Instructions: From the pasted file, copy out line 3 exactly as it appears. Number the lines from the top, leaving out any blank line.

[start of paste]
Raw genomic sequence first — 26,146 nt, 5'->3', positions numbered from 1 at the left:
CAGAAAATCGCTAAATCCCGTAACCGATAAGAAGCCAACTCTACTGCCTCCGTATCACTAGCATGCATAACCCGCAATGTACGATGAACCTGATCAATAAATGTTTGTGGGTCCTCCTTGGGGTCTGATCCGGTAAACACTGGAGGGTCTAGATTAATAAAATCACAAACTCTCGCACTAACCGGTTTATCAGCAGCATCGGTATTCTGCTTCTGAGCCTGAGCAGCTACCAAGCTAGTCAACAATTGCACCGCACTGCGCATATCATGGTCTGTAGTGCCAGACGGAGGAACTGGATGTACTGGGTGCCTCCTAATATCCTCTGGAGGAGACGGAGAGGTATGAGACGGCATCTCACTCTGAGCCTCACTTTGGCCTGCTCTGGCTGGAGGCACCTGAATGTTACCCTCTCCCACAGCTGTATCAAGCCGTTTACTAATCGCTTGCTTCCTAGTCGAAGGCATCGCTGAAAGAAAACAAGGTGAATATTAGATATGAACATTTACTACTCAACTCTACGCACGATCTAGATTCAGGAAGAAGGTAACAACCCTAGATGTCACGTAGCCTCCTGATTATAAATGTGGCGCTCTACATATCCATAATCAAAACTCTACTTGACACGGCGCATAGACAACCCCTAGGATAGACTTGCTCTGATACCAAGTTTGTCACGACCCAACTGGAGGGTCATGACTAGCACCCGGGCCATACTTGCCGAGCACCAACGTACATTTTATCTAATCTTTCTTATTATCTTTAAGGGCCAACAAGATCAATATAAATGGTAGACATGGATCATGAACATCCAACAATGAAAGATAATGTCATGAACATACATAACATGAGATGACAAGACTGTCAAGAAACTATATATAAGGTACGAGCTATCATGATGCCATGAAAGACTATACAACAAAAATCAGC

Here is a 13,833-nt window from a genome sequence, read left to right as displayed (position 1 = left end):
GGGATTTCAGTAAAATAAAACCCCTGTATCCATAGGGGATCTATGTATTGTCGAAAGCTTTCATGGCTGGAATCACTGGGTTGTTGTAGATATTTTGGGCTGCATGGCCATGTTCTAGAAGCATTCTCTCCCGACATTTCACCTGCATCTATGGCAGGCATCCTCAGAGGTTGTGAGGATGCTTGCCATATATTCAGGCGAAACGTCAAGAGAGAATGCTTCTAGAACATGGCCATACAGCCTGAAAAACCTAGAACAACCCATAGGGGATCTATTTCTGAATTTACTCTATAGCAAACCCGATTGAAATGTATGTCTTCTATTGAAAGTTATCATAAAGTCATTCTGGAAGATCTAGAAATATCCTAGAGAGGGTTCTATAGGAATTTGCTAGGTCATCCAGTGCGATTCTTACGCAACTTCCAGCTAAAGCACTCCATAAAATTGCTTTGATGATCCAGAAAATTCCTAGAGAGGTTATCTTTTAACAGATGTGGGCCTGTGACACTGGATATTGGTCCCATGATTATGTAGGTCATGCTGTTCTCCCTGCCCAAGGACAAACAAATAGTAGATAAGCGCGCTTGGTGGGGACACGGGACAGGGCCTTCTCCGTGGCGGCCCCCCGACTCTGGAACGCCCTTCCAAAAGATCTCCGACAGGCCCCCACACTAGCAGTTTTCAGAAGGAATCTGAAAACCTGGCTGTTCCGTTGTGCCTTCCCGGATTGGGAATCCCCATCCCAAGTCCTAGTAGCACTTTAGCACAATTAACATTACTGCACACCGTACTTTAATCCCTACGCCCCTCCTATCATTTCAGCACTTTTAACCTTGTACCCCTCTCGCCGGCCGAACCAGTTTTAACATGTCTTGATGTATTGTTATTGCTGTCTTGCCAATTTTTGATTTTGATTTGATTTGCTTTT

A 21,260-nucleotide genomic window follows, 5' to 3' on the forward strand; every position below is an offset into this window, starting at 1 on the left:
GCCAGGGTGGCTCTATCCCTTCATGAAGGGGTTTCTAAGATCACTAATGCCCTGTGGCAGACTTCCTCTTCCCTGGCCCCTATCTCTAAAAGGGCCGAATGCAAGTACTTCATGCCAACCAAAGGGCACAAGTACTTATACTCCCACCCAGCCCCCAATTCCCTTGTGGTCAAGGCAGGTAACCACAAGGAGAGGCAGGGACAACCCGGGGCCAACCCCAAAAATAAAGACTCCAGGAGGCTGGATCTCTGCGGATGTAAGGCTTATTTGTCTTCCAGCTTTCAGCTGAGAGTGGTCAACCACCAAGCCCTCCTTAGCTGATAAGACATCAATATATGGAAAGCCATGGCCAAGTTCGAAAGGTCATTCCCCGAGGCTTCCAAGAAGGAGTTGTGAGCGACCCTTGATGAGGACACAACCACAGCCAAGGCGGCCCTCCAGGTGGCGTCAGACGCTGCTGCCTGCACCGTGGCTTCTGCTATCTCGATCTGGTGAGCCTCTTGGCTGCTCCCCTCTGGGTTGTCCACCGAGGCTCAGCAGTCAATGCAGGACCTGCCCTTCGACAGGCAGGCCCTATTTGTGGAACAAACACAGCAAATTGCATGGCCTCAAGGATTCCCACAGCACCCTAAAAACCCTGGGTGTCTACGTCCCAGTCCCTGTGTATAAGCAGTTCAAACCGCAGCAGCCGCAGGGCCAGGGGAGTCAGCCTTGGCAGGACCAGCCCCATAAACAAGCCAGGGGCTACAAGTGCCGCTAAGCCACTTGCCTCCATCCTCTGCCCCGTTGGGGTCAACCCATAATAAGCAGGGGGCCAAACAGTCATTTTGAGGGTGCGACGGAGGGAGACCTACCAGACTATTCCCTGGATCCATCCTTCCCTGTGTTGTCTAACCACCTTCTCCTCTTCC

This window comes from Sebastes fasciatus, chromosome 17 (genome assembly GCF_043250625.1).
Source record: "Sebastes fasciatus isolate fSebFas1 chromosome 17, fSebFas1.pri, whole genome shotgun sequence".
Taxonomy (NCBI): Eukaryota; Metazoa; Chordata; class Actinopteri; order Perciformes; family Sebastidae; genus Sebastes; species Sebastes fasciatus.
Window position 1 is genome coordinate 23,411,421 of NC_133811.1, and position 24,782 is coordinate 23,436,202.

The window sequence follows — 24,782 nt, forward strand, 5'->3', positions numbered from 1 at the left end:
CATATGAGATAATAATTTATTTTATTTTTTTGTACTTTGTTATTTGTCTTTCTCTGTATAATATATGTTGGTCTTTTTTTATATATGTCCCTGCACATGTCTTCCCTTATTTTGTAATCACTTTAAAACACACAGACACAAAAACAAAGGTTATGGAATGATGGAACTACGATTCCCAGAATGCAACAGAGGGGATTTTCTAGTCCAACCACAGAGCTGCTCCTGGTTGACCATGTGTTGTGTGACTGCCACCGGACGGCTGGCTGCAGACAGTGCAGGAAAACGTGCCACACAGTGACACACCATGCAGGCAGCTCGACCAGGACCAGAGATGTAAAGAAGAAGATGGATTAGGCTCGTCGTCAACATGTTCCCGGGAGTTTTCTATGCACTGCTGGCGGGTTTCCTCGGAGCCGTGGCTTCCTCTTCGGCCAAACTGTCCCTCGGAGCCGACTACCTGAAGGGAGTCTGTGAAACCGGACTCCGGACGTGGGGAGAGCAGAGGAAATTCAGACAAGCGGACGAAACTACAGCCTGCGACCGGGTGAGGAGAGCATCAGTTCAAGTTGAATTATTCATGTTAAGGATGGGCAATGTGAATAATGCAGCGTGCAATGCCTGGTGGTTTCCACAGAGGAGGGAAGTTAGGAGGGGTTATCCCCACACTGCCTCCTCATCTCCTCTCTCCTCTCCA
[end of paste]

Here is a 13,833-nt window from a genome sequence, read left to right as displayed (position 1 = left end):